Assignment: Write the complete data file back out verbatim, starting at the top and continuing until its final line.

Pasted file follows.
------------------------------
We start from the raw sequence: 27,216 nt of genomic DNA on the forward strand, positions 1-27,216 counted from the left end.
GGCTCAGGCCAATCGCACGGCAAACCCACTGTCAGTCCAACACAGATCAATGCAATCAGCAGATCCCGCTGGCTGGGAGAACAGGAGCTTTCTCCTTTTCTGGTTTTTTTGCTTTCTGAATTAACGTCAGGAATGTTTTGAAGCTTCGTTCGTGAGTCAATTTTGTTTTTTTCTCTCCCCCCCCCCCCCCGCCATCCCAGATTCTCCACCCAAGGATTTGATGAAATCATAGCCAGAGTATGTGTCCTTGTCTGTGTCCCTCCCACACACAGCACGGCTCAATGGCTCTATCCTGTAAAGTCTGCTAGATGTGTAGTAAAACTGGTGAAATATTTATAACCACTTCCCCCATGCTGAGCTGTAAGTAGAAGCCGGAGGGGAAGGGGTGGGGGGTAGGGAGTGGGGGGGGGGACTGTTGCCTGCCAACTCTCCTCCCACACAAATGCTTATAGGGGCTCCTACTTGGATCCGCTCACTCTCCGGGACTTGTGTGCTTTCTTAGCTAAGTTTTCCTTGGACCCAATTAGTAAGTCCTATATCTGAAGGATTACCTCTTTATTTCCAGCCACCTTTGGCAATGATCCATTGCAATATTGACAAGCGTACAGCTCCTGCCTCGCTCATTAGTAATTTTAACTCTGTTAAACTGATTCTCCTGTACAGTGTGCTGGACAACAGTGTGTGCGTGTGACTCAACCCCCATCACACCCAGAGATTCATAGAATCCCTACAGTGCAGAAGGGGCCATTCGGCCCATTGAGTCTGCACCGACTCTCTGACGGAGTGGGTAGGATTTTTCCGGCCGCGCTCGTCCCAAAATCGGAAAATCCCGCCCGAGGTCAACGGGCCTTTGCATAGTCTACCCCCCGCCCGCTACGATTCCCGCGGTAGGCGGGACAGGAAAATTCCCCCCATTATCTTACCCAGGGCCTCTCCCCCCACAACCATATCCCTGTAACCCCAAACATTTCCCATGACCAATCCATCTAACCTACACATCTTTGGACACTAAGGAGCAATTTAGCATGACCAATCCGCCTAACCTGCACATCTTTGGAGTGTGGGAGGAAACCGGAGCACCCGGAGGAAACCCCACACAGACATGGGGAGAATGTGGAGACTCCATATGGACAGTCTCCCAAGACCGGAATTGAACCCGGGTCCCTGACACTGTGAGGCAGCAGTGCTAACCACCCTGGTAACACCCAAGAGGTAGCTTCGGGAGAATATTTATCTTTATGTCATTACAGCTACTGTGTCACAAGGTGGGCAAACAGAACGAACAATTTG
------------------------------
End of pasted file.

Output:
We start from the raw sequence: 27,216 nt of genomic DNA on the forward strand, positions 1-27,216 counted from the left end.
GGCTCAGGCCAATCGCACGGCAAACCCACTGTCAGTCCAACACAGATCAATGCAATCAGCAGATCCCGCTGGCTGGGAGAACAGGAGCTTTCTCCTTTTCTGGTTTTTTTGCTTTCTGAATTAACGTCAGGAATGTTTTGAAGCTTCGTTCGTGAGTCAATTTTGTTTTTTTCTCTCCCCCCCCCCCCCCGCCATCCCAGATTCTCCACCCAAGGATTTGATGAAATCATAGCCAGAGTATGTGTCCTTGTCTGTGTCCCTCCCACACACAGCACGGCTCAATGGCTCTATCCTGTAAAGTCTGCTAGATGTGTAGTAAAACTGGTGAAATATTTATAACCACTTCCCCCATGCTGAGCTGTAAGTAGAAGCCGGAGGGGAAGGGGTGGGGGGTAGGGAGTGGGGGGGGGGACTGTTGCCTGCCAACTCTCCTCCCACACAAATGCTTATAGGGGCTCCTACTTGGATCCGCTCACTCTCCGGGACTTGTGTGCTTTCTTAGCTAAGTTTTCCTTGGACCCAATTAGTAAGTCCTATATCTGAAGGATTACCTCTTTATTTCCAGCCACCTTTGGCAATGATCCATTGCAATATTGACAAGCGTACAGCTCCTGCCTCGCTCATTAGTAATTTTAACTCTGTTAAACTGATTCTCCTGTACAGTGTGCTGGACAACAGTGTGTGCGTGTGACTCAACCCCCATCACACCCAGAGATTCATAGAATCCCTACAGTGCAGAAGGGGCCATTCGGCCCATTGAGTCTGCACCGACTCTCTGACGGAGTGGGTAGGATTTTTCCGGCCGCGCTCGTCCCAAAATCGGAAAATCCCGCCCGAGGTCAACGGGCCTTTGCATAGTCTACCCCCCGCCCGCTACGATTCCCGCGGTAGGCGGGACAGGAAAATTCCCCCCATTATCTTACCCAGGGCCTCTCCCCCCACAACCATATCCCTGTAACCCCAAACATTTCCCATGACCAATCCATCTAACCTACACATCTTTGGACACTAAGGAGCAATTTAGCATGACCAATCCGCCTAACCTGCACATCTTTGGAGTGTGGGAGGAAACCGGAGCACCCGGAGGAAACCCCACACAGACATGGGGAGAATGTGGAGACTCCATATGGACAGTCTCCCAAGACCGGAATTGAACCCGGGTCCCTGACACTGTGAGGCAGCAGTGCTAACCACCCTGGTAACACCCAAGAGGTAGCTTCGGGAGAATATTTATCTTTATGTCATTACAGCTACTGTGTCACAAGGTGGGCAAACAGAACGAACAATTTG